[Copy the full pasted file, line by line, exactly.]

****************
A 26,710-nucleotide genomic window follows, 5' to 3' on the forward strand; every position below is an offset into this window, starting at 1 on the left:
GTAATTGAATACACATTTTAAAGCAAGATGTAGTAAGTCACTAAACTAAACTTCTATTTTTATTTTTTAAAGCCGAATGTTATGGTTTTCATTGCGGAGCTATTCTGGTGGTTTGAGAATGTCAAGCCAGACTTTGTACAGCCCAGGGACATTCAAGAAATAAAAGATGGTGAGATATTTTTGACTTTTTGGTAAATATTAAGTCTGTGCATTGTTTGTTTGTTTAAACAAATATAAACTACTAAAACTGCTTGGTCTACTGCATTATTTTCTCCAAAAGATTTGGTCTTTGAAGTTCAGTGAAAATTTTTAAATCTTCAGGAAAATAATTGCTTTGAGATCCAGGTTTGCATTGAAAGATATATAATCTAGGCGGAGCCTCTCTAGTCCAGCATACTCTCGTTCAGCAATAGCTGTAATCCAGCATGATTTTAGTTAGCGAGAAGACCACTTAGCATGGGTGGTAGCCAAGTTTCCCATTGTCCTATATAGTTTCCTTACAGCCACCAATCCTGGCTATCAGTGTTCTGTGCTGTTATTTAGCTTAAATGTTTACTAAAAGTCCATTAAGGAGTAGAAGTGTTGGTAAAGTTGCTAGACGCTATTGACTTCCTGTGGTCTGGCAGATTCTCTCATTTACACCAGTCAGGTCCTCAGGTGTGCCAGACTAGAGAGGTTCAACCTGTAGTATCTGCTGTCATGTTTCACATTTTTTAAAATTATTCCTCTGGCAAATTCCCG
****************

A 26,710-nucleotide genomic window follows, 5' to 3' on the forward strand; every position below is an offset into this window, starting at 1 on the left:
GTAATTGAATACACATTTTAAAGCAAGATGTAGTAAGTCACTAAACTAAACTTCTATTTTTATTTTTTAAAGCCGAATGTTATGGTTTTCATTGCGGAGCTATTCTGGTGGTTTGAGAATGTCAAGCCAGACTTTGTACAGCCCAGGGACATTCAAGAAATAAAAGATGGTGAGATATTTTTGACTTTTTGGTAAATATTAAGTCTGTGCATTGTTTGTTTGTTTAAACAAATATAAACTACTAAAACTGCTTGGTCTACTGCATTATTTTCTCCAAAAGATTTGGTCTTTGAAGTTCAGTGAAAATTTTTAAATCTTCAGGAAAATAATTGCTTTGAGATCCAGGTTTGCATTGAAAGATATATAATCTAGGCGGAGCCTCTCTAGTCCAGCATACTCTCGTTCAGCAATAGCTGTAATCCAGCATGATTTTAGTTAGCGAGAAGACCACTTAGCATGGGTGGTAGCCAAGTTTCCCATTGTCCTATATAGTTTCCTTACAGCCACCAATCCTGGCTATCAGTGTTCTGTGCTGTTATTTAGCTTAAATGTTTACTAAAAGTCCATTAAGGAGTAGAAGTGTTGGTAAAGTTGCTAGACGCTATTGACTTCCTGTGGTCTGGCAGATTCTCTCATTTACACCAGTCAGGTCCTCAGGTGTGCCAGACTAGAGAGGTTCAACCTGTAGTATCTGCTGTCATGTTTCACATTTTTTAAAATTATTCCTCTGGCAAATTCCCG